The Japanese code of honor, Bushidō, is what the West views as the “Samurai Spirit”.
To nurture this Bushidō spirit, one’s study is roughly divided into three branches of Zen doctrine.
Kendō (the Way of the Sword) is a path to enlightenment using a sword and one’s body to protect oneself.
Hitsu (Brush) Hitsuzendō (The Way of Zen through the Brush) Becoming one with what one creates, essentially, is the philosophy behind Zen Calligraphy and other Japanese arts. Zen studies start with Suizen which cultivates the concept of focus.
The Bushidō spirit is not a concept only for samurai.
It is a way or path about focus and discipline and about cultivating the state of "no-mind," (being in the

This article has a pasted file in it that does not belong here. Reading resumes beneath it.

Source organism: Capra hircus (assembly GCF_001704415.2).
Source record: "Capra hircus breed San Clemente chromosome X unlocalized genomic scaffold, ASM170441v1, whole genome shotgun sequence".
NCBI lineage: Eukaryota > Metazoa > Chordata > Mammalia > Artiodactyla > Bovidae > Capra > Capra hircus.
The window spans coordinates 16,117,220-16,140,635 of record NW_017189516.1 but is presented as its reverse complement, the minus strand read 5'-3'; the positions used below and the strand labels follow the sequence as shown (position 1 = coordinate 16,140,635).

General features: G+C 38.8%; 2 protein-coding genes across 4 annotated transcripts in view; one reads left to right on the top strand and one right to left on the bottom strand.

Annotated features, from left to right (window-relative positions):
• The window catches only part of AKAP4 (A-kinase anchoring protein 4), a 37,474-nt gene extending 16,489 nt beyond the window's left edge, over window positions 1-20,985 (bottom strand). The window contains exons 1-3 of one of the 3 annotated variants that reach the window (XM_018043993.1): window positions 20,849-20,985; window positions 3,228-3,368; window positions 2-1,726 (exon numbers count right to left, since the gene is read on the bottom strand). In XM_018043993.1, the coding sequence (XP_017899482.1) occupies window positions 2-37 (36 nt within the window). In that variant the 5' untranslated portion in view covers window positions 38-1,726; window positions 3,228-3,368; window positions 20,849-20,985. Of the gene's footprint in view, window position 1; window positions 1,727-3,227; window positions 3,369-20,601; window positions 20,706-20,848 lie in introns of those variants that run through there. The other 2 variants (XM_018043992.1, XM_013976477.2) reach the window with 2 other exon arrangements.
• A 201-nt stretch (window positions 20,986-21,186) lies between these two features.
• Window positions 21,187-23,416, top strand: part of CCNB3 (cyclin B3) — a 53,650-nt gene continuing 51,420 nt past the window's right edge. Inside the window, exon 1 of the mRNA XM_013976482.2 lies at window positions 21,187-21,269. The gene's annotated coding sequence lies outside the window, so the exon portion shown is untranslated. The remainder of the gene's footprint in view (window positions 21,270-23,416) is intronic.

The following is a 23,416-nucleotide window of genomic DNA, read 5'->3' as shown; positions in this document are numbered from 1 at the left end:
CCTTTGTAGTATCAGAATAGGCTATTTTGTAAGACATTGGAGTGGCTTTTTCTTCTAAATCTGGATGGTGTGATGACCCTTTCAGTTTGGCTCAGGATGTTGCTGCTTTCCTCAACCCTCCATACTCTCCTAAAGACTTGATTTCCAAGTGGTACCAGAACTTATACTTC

moment) in which thought, emotions, and expectations do not matter. This spirit is based on the
phrase Jin (mercy), Gi (honor, justice), Rei (courtesy, etiquette), Chi (wisdom), Shin (sincerity)This phrase is not just for samurai, but is a universal phrase of conduct available anyone and everyone to incorporate into their daily life.
Together with today’s youth who sincerely want the world to unite as one, the aim of Meihodō and its philosophy is to become THE dōjō (a place where various paths can be studied) to the contemporary world. Here the various ways or paths of learning will help instill in one through mental, physical and spiritual training the value of peace and that each such path is really the Way of Peace.
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